The game comes with a four page overview of the system, which first runs through the sequence of play, then goes into some detail on specific systems, then finishes with some play tips. It is useful primarily as a primer for the extended example of play that covers the first turn of the game, the other component targeted at new players. When first published, the EoP lacked specific info on some unit placement, at least without doing some detective work, but an updated version is available on the MMP website that shows initial placement (although not the commandos or CW trucks, which you will locate when it becomes necessary). Perhaps more important is the document that adds in an index of the rules referenced, although this is mostly included inline in the example, and also the full second turn. OCS requires an example of this scope because there are so many moving parts.
And none of those parts feels like it moves more than supply. Mein Gott, but this game makes you count a lot, and most of it has to do with supply. You need to get supply to pretty much everyone you can, with occasional exceptions, and getting it there is a little crazy. You start with an offmap supply source or an on map supply dump, which consists of supply counters, then trace five truck movement points, which means ten road hexes, to the unit in question, or if there is an HQ in range of the dump it can throw the supply more movement points, which may or may not be truck movement points, to the unit that needs it. You can also use truck units (which are not the only units that use truck movement points) to extend throws and direct draws. This happens when you check trace supply, when you move units that have tracked or truck movement factors, during combat, when you refit air units...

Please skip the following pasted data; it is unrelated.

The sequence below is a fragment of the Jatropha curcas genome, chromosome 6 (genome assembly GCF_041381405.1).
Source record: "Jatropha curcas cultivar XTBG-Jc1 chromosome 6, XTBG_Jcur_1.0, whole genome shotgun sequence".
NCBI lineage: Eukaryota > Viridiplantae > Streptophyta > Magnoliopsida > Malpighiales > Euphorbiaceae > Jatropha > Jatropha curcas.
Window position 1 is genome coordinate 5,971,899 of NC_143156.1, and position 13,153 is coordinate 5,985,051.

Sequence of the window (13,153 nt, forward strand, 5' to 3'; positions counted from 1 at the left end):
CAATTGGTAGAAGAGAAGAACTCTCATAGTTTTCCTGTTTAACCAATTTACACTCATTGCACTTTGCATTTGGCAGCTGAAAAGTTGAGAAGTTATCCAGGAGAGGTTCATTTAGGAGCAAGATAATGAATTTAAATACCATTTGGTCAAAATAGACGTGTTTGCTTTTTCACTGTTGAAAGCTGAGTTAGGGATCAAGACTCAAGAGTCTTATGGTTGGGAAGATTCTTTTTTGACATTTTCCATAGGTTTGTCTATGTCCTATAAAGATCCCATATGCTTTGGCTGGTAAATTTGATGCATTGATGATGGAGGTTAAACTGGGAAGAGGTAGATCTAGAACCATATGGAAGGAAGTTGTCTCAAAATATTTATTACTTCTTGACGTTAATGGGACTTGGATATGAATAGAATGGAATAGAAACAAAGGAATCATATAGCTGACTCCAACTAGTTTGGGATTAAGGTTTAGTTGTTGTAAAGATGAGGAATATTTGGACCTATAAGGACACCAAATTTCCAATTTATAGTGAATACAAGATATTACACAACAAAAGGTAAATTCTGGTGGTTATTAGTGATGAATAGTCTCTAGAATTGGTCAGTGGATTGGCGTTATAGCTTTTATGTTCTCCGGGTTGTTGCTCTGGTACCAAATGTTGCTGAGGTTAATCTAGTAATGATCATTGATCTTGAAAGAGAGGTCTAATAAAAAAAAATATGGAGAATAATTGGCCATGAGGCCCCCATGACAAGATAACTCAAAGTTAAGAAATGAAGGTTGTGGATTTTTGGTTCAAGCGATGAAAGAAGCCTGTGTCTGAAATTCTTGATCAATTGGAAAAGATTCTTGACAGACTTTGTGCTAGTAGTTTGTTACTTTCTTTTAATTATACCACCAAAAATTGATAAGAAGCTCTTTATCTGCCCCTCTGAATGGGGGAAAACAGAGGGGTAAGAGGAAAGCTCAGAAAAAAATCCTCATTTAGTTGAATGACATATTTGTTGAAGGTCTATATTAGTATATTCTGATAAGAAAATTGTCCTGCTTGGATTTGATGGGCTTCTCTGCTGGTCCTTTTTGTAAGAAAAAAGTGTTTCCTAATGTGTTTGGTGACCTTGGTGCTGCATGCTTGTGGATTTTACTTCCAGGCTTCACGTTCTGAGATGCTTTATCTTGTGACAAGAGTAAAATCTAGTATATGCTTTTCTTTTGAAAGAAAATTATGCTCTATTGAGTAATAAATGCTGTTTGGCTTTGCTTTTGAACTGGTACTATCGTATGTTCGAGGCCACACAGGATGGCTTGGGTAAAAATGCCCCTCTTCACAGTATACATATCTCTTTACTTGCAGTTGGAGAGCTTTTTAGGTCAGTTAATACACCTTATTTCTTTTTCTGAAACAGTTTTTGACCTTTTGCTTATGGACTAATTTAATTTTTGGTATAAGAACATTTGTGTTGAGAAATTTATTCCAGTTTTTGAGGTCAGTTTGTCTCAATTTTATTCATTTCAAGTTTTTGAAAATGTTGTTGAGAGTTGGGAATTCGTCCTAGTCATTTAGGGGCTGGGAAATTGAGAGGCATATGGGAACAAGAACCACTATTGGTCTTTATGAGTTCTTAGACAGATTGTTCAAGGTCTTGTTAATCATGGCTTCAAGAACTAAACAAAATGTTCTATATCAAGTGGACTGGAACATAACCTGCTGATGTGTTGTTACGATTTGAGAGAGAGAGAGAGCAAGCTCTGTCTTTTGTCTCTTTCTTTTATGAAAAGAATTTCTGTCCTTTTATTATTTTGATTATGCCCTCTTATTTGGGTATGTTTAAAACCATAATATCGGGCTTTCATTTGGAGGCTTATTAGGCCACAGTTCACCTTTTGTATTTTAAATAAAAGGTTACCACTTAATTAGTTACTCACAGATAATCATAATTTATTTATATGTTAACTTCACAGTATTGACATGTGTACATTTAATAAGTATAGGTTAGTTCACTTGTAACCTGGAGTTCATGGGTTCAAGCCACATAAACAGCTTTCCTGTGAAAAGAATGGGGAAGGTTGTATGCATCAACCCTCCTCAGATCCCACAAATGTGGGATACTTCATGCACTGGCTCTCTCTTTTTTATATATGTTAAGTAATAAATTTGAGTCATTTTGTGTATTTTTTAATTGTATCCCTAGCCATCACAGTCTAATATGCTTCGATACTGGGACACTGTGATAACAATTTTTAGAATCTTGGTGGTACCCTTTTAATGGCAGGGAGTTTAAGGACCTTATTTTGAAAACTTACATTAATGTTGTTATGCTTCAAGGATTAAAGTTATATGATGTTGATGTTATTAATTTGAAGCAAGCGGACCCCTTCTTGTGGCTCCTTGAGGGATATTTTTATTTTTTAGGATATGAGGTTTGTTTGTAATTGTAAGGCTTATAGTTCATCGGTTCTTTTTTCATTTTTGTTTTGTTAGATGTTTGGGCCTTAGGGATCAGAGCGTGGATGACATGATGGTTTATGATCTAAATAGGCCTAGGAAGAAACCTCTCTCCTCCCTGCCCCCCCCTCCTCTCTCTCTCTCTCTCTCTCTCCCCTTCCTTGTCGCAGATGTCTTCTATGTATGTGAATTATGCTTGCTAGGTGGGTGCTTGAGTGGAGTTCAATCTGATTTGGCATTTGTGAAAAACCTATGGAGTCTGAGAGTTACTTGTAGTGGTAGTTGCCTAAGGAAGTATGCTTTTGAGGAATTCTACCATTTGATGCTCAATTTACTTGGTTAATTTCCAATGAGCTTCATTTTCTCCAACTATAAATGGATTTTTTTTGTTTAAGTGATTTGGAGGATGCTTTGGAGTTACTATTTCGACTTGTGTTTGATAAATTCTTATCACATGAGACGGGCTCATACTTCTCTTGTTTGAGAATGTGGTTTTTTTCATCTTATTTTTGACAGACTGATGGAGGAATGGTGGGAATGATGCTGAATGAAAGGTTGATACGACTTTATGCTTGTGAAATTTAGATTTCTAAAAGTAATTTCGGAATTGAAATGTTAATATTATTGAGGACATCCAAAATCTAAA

It's a lot of counting. The map does include "mileposts" along the main arterials some locations that typically house supply dumps, such as Haifa or Damascus. But it's still a lot of counting. Did I mention that trucks have 45 MP? I'm starting to think fondly of vehicle MPs in ASL.
Making matters worse is that supply is measured in points. Wait! That doesn't sound like a problem! Of course you have points, because most of the things you need to trace supply for also require you to spend supply, so that makes sense. Supply is really an on map currency. A currency that has dollars, but also quarters. Because the base unit of supply isn't the point, it's the token, which is a quarter of a supply point.